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250,000
is the amount of votes lost between the Westminster elections in 1997 and the Scottish elections in May 2011, despite the fact that 1997 is usually viewed as the party's worst ever election result. This includes more than 100,000 list votes gone since 1999.

2024
is the year by which the Scottish Conservatives will receive only just over 100,000 votes – if the current decline of 37,000 votes per Parliamentary term continues. This will be the same as Tommy Sheridan received in 2003, and less than the Greens in the same year. This would also mean there is a good chance of electing fewer than 10 Scottish Conservative MSPs.

2010
was an election year with a new Conservative leader, David Cameron, and yet the decline in the Conservative vote was not arrested. The same goes for John Major, who couldn't reverse the fortunes of the Conservatives or get the vote back up to Mrs Thatcher levels in 1983. 


26%
was the percentage of the list vote achieved by Labour leader Iain Gray earlier this year – despite having only +1% popularity. Contrast this with +10% popularity for Annabel Goldie, and her list score of 12% – which shows that having a popular leader (or a more popular leader) will not produce election success.

136,203
is the difference between the 2010 vote in Scotland for Westminster seats (412,855), and the vote in the Scottish elections earlier this year (276,652) – which disproves the theory that the Scottish Conservatives would do well at Holyrood if there was a Conservative(-led) Westminster government back in power. 

Every other party
has tasted success in Scotland since 1997, except for the Conservatives. The Greens/SSP had their time in 2003, the Lib Dems in 2005, the SNP in 2007, Labour in 2010, and of course the SNP earlier this year. Whilst Labour has lost support since 1997, their voters have not returned to the Conservatives, they have gone elsewhere.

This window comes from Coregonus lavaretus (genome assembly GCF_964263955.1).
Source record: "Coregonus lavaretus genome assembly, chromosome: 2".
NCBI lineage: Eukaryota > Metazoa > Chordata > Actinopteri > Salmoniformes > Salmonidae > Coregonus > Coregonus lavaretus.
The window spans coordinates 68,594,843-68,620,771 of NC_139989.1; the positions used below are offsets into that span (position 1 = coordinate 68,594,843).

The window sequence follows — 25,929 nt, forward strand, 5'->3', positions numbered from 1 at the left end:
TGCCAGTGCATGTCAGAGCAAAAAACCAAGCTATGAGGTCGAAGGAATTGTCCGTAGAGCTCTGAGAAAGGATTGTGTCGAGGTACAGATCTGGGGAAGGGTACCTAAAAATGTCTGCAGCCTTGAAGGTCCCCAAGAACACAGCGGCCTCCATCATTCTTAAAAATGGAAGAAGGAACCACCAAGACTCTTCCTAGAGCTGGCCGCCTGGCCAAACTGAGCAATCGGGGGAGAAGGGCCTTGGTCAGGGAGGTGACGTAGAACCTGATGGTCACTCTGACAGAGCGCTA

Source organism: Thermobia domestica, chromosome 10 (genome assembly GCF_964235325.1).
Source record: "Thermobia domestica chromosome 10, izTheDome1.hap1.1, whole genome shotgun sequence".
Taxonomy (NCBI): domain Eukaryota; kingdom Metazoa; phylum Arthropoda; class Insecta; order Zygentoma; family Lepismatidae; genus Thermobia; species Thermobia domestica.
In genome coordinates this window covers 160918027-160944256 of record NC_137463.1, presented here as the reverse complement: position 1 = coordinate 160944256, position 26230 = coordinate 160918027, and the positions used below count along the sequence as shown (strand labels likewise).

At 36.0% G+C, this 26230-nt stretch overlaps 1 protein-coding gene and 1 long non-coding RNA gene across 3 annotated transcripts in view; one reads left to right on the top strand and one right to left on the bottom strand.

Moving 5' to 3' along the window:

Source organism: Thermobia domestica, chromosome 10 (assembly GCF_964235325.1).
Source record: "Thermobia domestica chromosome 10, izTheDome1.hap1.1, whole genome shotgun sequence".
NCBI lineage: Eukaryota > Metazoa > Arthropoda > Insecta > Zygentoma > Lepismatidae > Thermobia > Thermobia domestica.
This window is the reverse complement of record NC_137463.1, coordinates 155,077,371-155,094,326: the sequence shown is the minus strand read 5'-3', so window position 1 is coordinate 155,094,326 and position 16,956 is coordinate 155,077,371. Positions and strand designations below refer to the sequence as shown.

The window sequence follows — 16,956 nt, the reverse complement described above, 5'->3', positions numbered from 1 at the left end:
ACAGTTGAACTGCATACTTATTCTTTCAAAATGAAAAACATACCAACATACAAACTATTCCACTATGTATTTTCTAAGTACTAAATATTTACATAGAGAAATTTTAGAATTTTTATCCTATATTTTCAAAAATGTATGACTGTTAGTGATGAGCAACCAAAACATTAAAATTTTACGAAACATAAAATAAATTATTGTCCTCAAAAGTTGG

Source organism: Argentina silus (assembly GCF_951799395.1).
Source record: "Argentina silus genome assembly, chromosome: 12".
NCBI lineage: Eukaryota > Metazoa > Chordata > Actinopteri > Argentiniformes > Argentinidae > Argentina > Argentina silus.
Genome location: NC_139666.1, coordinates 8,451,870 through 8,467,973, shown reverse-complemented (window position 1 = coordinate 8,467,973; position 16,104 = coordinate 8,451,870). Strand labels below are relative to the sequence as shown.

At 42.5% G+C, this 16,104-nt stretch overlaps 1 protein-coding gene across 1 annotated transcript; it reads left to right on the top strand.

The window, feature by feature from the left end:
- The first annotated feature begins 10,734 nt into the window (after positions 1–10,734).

50%
of voters think the Conservatives put English issues first, according to polling from earlier this year. This compares with about 25% for Labour, and about 30% for the Lib Dems. However, this is not as surprising as the fact that…

6%
of voters think the Conservatives put Scottish issues first. Even if they share our values, voters are unwilling to go for a party they consider too English, and insufficiently Scottish. 

Dumfries and Galloway
is an example of a Westminster constituency we targeted last year – but our vote decreased, and the Labour vote increased due to tactical voting. We were only 2,922 votes behind Labour in 2005, but last year, Labour secured a 7,449 majority. This pattern is true of other seats last year – Labour performed well in seats that, on paper, we had a chance of winning. 

1965
was the year before which we had a distinct Scottish party. Prior to 1965, we secured our best election results, including 1955, in which we won a majority of the Scottish vote – and remain the only party ever to have done so. 

33%
is the percentage of more than a thousand Scottish voters who thought Scottish Conservative leadership candidate Murdo Fraser's plan to "develop a much more distinct Scottish identity with different policies from the party in the rest of the UK" would have a positive effect on the fortunes of the party in Scotland. 20% believe it would have a negative effect. The policy is popular amongst all age groups, but…

43%
of young people (18-24) in particular think Mr Fraser's plan would have a positive effect for the party. Also, only 15% of youngsters thought it would have a negative impact. 25-34 year olds also give the plan a good endorsement, with 37% thinking it would have a positive impact. 

45
is the number of Scottish councillors who are supporting Mr Fraser's plan. 6 out of the 8 declared MSPs , the sole MEP, and MPs based outside of Scotland, including Sir Malcolm Rifkind, are also backing Fraser.

13 comments for: Scottish Conservatives: How bad is the decline in support? How is the party’s identity perceived? How can the decline be stopped?

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